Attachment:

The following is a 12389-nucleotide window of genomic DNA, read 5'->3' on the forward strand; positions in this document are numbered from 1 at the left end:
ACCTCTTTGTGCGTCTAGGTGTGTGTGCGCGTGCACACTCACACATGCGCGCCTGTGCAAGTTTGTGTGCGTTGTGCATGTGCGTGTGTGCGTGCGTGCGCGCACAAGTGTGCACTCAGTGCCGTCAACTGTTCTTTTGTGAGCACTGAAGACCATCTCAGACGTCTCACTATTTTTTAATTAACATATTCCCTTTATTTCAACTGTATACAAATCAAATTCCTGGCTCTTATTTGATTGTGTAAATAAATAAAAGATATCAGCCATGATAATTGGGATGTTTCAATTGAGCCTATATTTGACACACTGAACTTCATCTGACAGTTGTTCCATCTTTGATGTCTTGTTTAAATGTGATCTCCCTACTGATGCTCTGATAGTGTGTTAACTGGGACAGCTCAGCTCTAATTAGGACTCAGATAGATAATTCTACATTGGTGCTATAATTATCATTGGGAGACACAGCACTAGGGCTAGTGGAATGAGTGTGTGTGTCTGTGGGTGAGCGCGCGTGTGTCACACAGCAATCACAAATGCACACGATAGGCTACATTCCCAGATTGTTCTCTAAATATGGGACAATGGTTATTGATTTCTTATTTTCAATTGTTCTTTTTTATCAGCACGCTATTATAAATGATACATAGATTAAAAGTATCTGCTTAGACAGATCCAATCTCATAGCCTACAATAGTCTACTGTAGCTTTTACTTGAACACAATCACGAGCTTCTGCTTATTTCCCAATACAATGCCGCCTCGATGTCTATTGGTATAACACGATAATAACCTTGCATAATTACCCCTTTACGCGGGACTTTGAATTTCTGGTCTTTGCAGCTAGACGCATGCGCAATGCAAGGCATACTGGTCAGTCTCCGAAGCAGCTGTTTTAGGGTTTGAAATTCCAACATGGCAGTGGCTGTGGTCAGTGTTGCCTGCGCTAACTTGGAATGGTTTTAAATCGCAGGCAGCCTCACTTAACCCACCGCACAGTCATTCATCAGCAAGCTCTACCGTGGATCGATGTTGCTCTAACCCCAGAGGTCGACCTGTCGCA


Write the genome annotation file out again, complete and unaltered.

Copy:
The following is a 12389-nucleotide window of genomic DNA, read 5'->3' on the forward strand; positions in this document are numbered from 1 at the left end:
ACCTCTTTGTGCGTCTAGGTGTGTGTGCGCGTGCACACTCACACATGCGCGCCTGTGCAAGTTTGTGTGCGTTGTGCATGTGCGTGTGTGCGTGCGTGCGCGCACAAGTGTGCACTCAGTGCCGTCAACTGTTCTTTTGTGAGCACTGAAGACCATCTCAGACGTCTCACTATTTTTTAATTAACATATTCCCTTTATTTCAACTGTATACAAATCAAATTCCTGGCTCTTATTTGATTGTGTAAATAAATAAAAGATATCAGCCATGATAATTGGGATGTTTCAATTGAGCCTATATTTGACACACTGAACTTCATCTGACAGTTGTTCCATCTTTGATGTCTTGTTTAAATGTGATCTCCCTACTGATGCTCTGATAGTGTGTTAACTGGGACAGCTCAGCTCTAATTAGGACTCAGATAGATAATTCTACATTGGTGCTATAATTATCATTGGGAGACACAGCACTAGGGCTAGTGGAATGAGTGTGTGTGTCTGTGGGTGAGCGCGCGTGTGTCACACAGCAATCACAAATGCACACGATAGGCTACATTCCCAGATTGTTCTCTAAATATGGGACAATGGTTATTGATTTCTTATTTTCAATTGTTCTTTTTTATCAGCACGCTATTATAAATGATACATAGATTAAAAGTATCTGCTTAGACAGATCCAATCTCATAGCCTACAATAGTCTACTGTAGCTTTTACTTGAACACAATCACGAGCTTCTGCTTATTTCCCAATACAATGCCGCCTCGATGTCTATTGGTATAACACGATAATAACCTTGCATAATTACCCCTTTACGCGGGACTTTGAATTTCTGGTCTTTGCAGCTAGACGCATGCGCAATGCAAGGCATACTGGTCAGTCTCCGAAGCAGCTGTTTTAGGGTTTGAAATTCCAACATGGCAGTGGCTGTGGTCAGTGTTGCCTGCGCTAACTTGGAATGGTTTTAAATCGCAGGCAGCCTCACTTAACCCACCGCACAGTCATTCATCAGCAAGCTCTACCGTGGATCGATGTTGCTCTAACCCCAGAGGTCGACCTGTCGCA